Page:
Malcolm X is evoked as one of the greatest and influential African American figures, at the same time degraded for the violence he provoked as well as his black supremacy teachings. Martin Luther King, Jr., on the other hand, is recognized as the greatest influential character in the black Civil Rights Movement, with teachings of non-violent resistance and equal rights for blacks and whites. After spending several years in prison, Malcolm converted to the Muslim religion and utilized newspaper columns, radio, and television to convey the Nation of Islam's (NOI) message. King strived to gain credentials from his audiences by everything from his tone to quoting biblical figures. Malcolm X was not able to influence the black community as well as Martin Luther King, Jr. Due to their differences in childhood and religion, their philosophies differed, causing supporters to accord more with the statements of Martin Luther King, Jr.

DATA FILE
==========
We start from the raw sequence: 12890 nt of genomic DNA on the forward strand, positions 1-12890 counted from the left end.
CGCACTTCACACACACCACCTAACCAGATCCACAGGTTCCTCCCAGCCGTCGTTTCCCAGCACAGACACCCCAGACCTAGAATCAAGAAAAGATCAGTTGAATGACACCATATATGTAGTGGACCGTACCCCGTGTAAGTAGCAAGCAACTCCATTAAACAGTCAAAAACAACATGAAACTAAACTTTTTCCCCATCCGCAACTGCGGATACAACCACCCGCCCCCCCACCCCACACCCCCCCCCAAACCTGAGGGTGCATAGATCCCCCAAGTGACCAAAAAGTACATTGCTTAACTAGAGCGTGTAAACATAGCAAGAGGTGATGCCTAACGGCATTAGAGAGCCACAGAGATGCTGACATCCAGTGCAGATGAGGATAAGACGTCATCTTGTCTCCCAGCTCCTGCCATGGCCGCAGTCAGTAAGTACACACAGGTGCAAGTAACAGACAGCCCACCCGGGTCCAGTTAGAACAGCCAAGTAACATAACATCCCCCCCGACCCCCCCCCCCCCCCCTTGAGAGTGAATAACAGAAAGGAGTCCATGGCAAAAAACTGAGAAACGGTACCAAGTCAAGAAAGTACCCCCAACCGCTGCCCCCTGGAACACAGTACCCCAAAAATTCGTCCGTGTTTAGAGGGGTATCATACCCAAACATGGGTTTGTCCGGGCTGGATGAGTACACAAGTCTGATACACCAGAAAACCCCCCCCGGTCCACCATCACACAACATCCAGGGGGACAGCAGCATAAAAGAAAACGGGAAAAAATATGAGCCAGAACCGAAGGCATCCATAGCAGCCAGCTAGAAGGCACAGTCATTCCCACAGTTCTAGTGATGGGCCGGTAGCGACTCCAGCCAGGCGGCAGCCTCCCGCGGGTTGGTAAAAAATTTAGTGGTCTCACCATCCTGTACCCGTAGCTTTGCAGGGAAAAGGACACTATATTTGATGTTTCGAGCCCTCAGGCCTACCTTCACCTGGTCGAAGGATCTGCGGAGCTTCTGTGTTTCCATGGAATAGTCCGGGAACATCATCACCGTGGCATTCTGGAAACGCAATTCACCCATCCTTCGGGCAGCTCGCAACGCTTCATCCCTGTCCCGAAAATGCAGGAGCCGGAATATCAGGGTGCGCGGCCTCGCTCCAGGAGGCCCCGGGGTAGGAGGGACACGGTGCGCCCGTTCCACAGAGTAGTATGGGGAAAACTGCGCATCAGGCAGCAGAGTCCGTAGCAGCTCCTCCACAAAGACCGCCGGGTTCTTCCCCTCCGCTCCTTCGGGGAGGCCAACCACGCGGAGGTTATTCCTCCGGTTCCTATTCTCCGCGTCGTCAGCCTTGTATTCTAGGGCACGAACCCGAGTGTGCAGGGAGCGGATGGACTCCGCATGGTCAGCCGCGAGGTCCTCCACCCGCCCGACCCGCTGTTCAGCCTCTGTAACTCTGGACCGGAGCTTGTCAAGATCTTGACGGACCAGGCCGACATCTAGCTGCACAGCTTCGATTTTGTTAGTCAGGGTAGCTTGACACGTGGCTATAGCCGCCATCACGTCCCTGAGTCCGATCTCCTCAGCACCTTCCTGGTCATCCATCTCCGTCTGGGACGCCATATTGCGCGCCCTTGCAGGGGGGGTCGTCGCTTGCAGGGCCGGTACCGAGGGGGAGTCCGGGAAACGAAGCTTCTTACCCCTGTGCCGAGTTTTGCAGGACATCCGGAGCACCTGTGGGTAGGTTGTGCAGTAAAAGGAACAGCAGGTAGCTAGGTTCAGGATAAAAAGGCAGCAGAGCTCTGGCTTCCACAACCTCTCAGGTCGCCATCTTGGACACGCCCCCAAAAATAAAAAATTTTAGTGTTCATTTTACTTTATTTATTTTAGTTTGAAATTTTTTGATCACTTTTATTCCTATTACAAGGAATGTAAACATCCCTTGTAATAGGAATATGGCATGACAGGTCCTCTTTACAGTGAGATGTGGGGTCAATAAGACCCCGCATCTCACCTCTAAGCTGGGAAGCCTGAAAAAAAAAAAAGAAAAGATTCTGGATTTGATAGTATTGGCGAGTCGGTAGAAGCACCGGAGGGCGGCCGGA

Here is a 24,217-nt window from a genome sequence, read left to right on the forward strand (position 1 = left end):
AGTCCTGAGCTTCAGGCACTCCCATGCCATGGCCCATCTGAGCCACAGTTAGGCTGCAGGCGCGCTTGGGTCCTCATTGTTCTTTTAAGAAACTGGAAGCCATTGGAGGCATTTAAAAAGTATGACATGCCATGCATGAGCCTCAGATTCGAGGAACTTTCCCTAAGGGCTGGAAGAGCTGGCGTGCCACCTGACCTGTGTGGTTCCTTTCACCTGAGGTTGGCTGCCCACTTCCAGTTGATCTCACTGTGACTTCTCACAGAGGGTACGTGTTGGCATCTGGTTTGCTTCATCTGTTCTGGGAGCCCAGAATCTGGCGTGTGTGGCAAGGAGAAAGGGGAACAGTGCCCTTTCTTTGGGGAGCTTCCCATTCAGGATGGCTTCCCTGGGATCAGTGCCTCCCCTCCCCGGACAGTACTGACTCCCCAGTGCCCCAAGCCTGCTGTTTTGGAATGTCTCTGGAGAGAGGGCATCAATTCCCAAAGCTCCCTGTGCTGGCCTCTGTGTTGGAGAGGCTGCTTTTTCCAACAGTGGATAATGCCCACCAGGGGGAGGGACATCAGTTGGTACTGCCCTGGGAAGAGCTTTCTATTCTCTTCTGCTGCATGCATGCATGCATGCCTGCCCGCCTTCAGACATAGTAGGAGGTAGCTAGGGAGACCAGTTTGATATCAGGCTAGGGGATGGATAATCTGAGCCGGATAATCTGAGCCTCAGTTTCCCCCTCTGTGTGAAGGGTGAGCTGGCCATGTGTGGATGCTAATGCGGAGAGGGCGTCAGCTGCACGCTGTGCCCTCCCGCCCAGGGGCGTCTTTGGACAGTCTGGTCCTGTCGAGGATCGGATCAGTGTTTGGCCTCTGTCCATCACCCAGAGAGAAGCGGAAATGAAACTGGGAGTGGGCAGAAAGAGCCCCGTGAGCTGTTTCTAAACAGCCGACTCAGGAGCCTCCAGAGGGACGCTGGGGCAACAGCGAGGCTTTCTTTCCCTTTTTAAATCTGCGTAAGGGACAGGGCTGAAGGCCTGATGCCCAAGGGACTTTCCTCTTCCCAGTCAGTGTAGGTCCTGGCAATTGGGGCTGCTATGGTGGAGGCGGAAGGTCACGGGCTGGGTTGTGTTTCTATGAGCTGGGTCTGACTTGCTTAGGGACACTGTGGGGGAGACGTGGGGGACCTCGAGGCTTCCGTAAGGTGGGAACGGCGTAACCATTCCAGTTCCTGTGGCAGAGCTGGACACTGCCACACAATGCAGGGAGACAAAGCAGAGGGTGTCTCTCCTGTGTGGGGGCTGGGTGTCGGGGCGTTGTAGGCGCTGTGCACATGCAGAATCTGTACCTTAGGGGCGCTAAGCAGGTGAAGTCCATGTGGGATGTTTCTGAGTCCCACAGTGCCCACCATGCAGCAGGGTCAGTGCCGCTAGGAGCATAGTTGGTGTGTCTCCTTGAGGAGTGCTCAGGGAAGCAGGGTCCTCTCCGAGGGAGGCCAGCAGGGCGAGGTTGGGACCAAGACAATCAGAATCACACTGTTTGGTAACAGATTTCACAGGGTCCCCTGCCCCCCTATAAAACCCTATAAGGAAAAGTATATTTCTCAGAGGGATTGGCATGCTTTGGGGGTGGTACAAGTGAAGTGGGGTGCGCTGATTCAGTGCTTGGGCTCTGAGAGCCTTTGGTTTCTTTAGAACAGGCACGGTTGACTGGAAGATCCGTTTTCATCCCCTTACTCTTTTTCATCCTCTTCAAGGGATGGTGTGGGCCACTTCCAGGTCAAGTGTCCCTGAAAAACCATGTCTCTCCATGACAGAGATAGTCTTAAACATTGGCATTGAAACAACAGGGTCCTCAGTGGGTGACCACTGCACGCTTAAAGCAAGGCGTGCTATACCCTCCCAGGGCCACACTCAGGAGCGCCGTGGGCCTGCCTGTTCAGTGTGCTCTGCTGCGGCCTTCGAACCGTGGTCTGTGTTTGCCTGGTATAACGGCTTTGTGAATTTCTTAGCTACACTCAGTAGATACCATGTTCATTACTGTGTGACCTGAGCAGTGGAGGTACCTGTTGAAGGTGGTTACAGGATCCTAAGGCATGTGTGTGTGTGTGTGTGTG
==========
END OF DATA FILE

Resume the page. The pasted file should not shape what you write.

Born Malcolm Little on May 19, 1925 in Omaha, Nebraska, to Earl Little, a Baptist minister; and to Louise Norton Little, a housewife busy with the family's eight children. Earl Little was a supported of Marcus Garvey, the founder of the Universal Negro Improvement Association (UNIA). This prompted the Little family with death threats and by age four, Malcolm's Lansing, Michigan home was burned to the ground. Two years later, Earl Little was murdered by a white mob. Louise trying to keep the family in order, suffered an emotional breakdown and was committed to a mental institution. The family's eight children were split up amongst orphanages and foster homes. The breakup of Malcolm's family, beginning with their home burning by whites, planted seeds of bitterness and revenge in Malcolm's mind. King, was born to a middle class African American family in Atlanta, Georgia. His father was also a minister, which led Martin to follow in his footsteps years later. He attended a local black high until graduating at age fifteen, when he...
Please join StudyMode to read the full document